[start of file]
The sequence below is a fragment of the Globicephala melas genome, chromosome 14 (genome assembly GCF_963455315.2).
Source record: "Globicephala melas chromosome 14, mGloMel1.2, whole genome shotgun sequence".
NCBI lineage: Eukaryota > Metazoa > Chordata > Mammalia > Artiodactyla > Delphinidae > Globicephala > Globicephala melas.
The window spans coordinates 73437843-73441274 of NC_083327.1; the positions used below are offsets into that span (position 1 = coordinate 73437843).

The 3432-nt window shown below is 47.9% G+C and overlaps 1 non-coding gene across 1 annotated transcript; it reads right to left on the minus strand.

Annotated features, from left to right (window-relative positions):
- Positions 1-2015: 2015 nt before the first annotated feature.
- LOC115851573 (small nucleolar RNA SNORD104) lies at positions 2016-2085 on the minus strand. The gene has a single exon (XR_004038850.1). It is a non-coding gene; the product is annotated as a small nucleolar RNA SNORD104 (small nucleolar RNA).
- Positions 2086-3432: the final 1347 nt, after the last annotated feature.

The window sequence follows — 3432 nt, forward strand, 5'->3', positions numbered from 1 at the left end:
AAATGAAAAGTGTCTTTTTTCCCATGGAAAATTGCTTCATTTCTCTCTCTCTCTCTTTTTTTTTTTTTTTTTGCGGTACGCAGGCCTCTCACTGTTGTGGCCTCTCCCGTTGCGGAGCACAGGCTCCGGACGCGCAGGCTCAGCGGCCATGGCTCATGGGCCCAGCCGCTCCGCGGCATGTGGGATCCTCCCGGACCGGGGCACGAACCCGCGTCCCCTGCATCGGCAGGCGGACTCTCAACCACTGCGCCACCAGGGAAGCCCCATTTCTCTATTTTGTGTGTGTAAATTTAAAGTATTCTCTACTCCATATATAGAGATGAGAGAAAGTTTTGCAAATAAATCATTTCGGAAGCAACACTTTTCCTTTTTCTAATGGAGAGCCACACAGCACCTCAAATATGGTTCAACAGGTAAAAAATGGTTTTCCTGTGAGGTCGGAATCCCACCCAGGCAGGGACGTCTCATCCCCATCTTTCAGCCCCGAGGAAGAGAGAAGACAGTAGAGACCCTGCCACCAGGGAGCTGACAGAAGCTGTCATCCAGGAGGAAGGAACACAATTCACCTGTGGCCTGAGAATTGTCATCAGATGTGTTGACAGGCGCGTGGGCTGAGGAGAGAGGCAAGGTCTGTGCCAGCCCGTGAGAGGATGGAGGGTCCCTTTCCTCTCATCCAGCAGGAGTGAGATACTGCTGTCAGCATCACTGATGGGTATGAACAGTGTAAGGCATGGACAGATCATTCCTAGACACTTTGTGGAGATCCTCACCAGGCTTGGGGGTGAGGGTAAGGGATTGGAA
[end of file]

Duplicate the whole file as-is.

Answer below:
The sequence below is a fragment of the Globicephala melas genome, chromosome 14 (genome assembly GCF_963455315.2).
Source record: "Globicephala melas chromosome 14, mGloMel1.2, whole genome shotgun sequence".
NCBI lineage: Eukaryota > Metazoa > Chordata > Mammalia > Artiodactyla > Delphinidae > Globicephala > Globicephala melas.
The window spans coordinates 73437843-73441274 of NC_083327.1; the positions used below are offsets into that span (position 1 = coordinate 73437843).

The 3432-nt window shown below is 47.9% G+C and overlaps 1 non-coding gene across 1 annotated transcript; it reads right to left on the minus strand.

Annotated features, from left to right (window-relative positions):
- Positions 1-2015: 2015 nt before the first annotated feature.
- LOC115851573 (small nucleolar RNA SNORD104) lies at positions 2016-2085 on the minus strand. The gene has a single exon (XR_004038850.1). It is a non-coding gene; the product is annotated as a small nucleolar RNA SNORD104 (small nucleolar RNA).
- Positions 2086-3432: the final 1347 nt, after the last annotated feature.

The window sequence follows — 3432 nt, forward strand, 5'->3', positions numbered from 1 at the left end:
AAATGAAAAGTGTCTTTTTTCCCATGGAAAATTGCTTCATTTCTCTCTCTCTCTCTTTTTTTTTTTTTTTTTGCGGTACGCAGGCCTCTCACTGTTGTGGCCTCTCCCGTTGCGGAGCACAGGCTCCGGACGCGCAGGCTCAGCGGCCATGGCTCATGGGCCCAGCCGCTCCGCGGCATGTGGGATCCTCCCGGACCGGGGCACGAACCCGCGTCCCCTGCATCGGCAGGCGGACTCTCAACCACTGCGCCACCAGGGAAGCCCCATTTCTCTATTTTGTGTGTGTAAATTTAAAGTATTCTCTACTCCATATATAGAGATGAGAGAAAGTTTTGCAAATAAATCATTTCGGAAGCAACACTTTTCCTTTTTCTAATGGAGAGCCACACAGCACCTCAAATATGGTTCAACAGGTAAAAAATGGTTTTCCTGTGAGGTCGGAATCCCACCCAGGCAGGGACGTCTCATCCCCATCTTTCAGCCCCGAGGAAGAGAGAAGACAGTAGAGACCCTGCCACCAGGGAGCTGACAGAAGCTGTCATCCAGGAGGAAGGAACACAATTCACCTGTGGCCTGAGAATTGTCATCAGATGTGTTGACAGGCGCGTGGGCTGAGGAGAGAGGCAAGGTCTGTGCCAGCCCGTGAGAGGATGGAGGGTCCCTTTCCTCTCATCCAGCAGGAGTGAGATACTGCTGTCAGCATCACTGATGGGTATGAACAGTGTAAGGCATGGACAGATCATTCCTAGACACTTTGTGGAGATCCTCACCAGGCTTGGGGGTGAGGGTAAGGGATTGGAA